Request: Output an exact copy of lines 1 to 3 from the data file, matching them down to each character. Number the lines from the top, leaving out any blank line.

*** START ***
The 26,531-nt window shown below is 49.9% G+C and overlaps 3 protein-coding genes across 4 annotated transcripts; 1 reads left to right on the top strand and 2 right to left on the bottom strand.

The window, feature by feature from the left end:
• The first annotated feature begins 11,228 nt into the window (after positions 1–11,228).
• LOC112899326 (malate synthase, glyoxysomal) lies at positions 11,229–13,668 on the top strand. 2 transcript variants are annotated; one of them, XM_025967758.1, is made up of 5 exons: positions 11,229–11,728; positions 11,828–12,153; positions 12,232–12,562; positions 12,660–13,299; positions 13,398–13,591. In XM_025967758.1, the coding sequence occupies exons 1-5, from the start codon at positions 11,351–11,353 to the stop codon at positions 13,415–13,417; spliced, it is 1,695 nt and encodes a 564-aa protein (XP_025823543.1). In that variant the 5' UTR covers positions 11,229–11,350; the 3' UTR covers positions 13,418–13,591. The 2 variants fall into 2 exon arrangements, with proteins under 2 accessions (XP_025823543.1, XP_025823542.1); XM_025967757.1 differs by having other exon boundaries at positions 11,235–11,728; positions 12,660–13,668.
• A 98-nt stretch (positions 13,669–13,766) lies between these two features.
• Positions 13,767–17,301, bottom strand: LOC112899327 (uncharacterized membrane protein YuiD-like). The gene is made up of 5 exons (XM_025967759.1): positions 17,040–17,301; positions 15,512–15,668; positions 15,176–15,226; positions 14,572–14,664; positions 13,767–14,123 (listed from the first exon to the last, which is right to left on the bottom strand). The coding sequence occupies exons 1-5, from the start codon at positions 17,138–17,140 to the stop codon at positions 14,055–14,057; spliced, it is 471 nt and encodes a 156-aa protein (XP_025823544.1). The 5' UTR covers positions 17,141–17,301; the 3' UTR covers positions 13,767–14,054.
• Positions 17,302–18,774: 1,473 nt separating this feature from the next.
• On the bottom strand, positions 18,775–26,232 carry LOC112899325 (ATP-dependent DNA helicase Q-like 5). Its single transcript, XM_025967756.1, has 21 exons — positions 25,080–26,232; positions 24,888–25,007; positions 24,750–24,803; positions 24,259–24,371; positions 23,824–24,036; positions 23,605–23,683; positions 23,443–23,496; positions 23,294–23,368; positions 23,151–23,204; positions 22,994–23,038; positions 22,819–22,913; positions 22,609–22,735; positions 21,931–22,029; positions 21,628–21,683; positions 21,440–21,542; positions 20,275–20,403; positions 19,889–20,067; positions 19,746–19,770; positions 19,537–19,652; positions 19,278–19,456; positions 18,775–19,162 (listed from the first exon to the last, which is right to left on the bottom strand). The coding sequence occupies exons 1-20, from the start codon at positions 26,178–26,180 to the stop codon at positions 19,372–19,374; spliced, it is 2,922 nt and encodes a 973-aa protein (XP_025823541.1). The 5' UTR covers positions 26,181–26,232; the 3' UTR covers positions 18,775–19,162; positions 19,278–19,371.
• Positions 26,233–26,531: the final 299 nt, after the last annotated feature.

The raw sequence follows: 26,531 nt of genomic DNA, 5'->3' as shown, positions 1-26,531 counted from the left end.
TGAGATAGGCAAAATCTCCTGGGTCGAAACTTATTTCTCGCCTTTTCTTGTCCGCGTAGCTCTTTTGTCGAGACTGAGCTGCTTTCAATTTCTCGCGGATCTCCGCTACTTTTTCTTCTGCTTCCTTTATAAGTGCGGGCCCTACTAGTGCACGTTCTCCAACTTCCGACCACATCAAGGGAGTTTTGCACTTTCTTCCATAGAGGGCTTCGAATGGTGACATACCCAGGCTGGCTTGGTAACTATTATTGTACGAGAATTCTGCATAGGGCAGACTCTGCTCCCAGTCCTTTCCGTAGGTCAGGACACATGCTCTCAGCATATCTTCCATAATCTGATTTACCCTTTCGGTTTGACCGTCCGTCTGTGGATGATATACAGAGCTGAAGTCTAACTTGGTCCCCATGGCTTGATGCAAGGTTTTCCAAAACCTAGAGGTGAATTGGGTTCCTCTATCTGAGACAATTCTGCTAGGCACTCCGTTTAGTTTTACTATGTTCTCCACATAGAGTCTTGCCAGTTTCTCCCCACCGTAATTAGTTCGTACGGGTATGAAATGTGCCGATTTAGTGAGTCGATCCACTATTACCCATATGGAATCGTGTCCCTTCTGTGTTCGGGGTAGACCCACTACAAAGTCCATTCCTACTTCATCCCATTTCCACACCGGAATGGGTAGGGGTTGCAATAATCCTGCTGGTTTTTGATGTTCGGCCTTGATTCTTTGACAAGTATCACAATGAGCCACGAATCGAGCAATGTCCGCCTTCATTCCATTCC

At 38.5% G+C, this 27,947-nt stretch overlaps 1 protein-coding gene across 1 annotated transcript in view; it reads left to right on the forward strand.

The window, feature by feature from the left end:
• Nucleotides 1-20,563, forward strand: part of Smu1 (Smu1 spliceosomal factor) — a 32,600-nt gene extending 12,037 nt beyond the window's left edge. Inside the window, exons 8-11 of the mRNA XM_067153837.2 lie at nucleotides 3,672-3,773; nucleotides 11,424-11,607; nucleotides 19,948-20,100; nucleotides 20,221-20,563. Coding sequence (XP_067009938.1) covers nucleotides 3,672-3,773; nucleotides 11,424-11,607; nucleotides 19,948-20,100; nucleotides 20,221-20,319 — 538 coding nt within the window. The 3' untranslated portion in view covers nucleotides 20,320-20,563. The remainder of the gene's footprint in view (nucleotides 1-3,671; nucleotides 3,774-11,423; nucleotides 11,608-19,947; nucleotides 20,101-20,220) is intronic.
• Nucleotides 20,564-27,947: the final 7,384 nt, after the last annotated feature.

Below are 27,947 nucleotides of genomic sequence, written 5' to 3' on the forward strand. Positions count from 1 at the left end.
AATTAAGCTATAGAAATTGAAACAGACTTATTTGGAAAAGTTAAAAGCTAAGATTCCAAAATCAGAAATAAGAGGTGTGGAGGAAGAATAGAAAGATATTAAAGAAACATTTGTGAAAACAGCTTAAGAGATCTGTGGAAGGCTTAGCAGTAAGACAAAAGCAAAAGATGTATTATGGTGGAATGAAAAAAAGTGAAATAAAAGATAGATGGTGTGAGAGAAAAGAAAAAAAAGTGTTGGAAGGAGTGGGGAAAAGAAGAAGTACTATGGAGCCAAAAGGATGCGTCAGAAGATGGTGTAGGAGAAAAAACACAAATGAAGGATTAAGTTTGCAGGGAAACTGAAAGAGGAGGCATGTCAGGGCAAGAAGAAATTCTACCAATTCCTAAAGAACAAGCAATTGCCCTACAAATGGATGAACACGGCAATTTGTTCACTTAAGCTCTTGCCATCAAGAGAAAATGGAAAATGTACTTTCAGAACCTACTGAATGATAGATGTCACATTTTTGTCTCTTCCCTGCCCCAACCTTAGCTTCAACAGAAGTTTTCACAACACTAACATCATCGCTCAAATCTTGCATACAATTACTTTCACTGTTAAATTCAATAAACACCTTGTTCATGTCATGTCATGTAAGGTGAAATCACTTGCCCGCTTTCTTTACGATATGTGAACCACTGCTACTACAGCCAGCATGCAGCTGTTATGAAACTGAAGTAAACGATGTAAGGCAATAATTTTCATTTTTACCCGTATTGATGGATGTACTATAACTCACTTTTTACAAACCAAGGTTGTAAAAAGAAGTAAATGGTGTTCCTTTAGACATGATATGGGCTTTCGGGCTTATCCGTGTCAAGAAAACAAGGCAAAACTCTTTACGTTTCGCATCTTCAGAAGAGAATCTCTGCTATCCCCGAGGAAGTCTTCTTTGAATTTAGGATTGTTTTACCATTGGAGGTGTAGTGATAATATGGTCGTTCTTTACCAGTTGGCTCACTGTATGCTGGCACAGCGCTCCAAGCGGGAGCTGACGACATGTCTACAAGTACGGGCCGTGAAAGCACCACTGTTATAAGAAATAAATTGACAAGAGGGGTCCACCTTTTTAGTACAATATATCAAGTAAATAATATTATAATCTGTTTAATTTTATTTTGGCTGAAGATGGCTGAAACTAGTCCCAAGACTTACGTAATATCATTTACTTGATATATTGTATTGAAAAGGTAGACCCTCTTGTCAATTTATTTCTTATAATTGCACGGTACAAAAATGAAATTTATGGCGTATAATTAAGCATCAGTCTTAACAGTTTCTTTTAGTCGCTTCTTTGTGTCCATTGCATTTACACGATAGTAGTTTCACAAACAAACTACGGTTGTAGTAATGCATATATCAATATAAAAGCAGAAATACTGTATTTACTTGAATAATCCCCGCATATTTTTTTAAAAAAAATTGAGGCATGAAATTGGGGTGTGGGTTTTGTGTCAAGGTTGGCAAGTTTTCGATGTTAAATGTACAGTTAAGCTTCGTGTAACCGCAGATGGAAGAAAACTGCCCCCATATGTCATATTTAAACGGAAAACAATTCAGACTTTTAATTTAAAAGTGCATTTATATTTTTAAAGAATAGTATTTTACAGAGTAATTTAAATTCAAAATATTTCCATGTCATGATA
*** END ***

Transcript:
The 26,531-nt window shown below is 49.9% G+C and overlaps 3 protein-coding genes across 4 annotated transcripts; 1 reads left to right on the top strand and 2 right to left on the bottom strand.

The window, feature by feature from the left end:
• The first annotated feature begins 11,228 nt into the window (after positions 1–11,228).